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Gov. Sanford urges citizens to get involved in Healthcare debate

By Gov. Mark Sanford
web posted March 18, 2010
GUEST OPINION – Given that all signs point to this week being the week a decision is made in Washington D.C. on healthcare reform, I ask South Carolinians - who will bear substantial costs if this legislation passes - to make their voices heard before the gavel falls.

It's worth noting that today, the Fifteenth of March, is remembered as the 'Ides of March'- a day of reckoning and foreboding. In the same way, today represents a time of foreboding for our nation given the historic nature of what is taking place in Washington.

Put simply, this healthcare legislation represents a trillion dollar government takeover of nearly one-fifth of the nation's economy. I believe it is a mistake both financially and medically, and that forcing this enormous healthcare plan on South Carolinians and Americans in general amounts to nothing less than Congressional malpractice. So we'd once again ask Representatives Clyburn and Spratt, for the sake of our state's budget and our taxpayers' wallets, to reconsider the damage this government takeover of health care will cause.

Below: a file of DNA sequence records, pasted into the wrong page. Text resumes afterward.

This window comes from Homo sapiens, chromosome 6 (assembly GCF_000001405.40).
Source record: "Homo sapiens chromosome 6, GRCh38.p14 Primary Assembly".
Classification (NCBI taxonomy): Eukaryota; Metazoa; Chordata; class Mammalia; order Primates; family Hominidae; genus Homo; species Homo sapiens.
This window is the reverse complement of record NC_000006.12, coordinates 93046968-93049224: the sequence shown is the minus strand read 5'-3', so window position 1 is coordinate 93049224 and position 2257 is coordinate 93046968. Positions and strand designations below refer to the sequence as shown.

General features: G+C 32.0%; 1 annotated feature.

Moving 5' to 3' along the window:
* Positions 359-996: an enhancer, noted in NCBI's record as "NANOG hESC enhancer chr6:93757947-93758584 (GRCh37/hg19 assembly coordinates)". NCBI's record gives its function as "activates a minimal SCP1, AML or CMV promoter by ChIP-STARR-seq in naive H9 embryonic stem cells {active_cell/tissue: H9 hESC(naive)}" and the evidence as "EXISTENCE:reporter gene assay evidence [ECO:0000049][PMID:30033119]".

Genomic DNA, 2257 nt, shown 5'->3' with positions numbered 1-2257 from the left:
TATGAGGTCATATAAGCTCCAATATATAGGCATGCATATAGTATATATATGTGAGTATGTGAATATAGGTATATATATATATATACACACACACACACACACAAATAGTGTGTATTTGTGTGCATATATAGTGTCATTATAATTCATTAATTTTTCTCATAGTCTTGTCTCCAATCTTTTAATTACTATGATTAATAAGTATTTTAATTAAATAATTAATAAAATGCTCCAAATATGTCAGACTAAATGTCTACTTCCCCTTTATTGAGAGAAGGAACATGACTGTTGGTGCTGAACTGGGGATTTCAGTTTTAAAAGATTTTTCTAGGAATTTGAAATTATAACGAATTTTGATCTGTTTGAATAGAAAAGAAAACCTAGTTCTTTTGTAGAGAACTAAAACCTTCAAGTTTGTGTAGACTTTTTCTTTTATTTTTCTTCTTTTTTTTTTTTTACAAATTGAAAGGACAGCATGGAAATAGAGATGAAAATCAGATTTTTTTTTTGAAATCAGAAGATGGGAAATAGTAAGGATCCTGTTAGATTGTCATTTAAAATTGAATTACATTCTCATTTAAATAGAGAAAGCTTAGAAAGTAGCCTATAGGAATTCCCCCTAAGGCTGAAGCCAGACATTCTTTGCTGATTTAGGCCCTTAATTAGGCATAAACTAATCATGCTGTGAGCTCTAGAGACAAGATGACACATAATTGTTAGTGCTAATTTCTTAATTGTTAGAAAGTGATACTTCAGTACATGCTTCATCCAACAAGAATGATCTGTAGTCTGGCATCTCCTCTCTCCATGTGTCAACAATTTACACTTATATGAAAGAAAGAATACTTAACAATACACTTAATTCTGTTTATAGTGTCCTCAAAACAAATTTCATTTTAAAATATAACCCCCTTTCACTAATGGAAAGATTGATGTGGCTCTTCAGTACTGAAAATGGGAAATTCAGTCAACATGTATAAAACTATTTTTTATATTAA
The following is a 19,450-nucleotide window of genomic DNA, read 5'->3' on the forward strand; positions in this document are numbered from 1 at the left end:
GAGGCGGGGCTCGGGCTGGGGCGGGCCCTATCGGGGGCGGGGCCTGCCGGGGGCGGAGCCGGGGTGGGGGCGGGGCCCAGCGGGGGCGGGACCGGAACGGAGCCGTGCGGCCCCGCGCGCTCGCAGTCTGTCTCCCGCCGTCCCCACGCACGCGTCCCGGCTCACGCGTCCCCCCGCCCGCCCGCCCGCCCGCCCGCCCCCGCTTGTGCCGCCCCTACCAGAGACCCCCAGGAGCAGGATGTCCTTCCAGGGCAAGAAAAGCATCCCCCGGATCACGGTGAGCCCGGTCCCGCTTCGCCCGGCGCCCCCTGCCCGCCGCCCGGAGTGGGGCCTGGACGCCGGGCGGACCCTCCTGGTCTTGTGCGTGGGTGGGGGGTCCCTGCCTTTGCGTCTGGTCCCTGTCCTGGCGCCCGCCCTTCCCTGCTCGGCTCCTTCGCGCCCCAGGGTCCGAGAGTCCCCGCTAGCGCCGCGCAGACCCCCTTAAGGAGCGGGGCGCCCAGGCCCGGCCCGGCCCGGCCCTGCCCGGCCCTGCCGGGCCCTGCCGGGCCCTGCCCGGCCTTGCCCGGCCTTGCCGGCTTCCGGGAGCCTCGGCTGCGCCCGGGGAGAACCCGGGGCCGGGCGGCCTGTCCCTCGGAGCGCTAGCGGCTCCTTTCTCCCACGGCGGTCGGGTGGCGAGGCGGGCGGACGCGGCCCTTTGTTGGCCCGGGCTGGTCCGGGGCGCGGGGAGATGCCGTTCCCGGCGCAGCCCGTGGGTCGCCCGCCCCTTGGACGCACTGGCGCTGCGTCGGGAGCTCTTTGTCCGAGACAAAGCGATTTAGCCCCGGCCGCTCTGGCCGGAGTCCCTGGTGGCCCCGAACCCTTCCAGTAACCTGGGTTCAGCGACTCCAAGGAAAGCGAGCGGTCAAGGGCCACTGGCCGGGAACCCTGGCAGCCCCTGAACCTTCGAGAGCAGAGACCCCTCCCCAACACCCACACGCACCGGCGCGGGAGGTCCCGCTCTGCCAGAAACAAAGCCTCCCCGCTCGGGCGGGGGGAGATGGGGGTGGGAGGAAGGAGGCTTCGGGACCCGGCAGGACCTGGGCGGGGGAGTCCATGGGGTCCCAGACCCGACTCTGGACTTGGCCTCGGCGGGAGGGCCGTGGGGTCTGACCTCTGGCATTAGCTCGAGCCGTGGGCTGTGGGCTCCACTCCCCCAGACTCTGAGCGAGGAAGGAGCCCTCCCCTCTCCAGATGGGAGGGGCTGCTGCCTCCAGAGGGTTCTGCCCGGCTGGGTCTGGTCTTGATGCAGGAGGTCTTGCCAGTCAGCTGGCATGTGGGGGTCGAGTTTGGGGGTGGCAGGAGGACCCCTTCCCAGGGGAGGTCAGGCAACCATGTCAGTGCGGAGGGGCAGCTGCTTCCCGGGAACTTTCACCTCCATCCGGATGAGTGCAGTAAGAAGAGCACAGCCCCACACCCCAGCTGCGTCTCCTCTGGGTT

The U.S. Senate healthcare bill being considered this week expands South Carolina Medicaid rolls by over 60 percent, or 483,500 people. This would mean that nearly one in three South Carolinians will be dependent on Medicaid, the highest percentage ever in our state's history. This unprecedented expansion would cost state taxpayers at minimum an additional $687 million over the next decade and set us on a course that will grow Medicaid to over 40 percent of the state budget in just five years.

This legislation also impacts the state's pharmacy rebate program - costing the state up to $400 million over the next ten years - and changes the Medicare Part D "claw-back" payment that could cost state taxpayers up to $15 million over that same period. In total over the next decade, this healthcare legislation will boost South Carolina's Medicaid spending to over $21.58 billion with state funds alone - more than three times the estimated $6 billion in state funds spent on law enforcement over the next ten years. These numbers are untenable given our state's current budget challenges, and state legislators would be forced to either cut significantly in the areas of education, law enforcement and economic development, or raise taxes.

This week indeed represents a time for choosing on the healthcare front, and I'd once again urge all taxpayers to make their voices heard - in particular to Representatives Spratt and Clyburn, who at this point support this bill.

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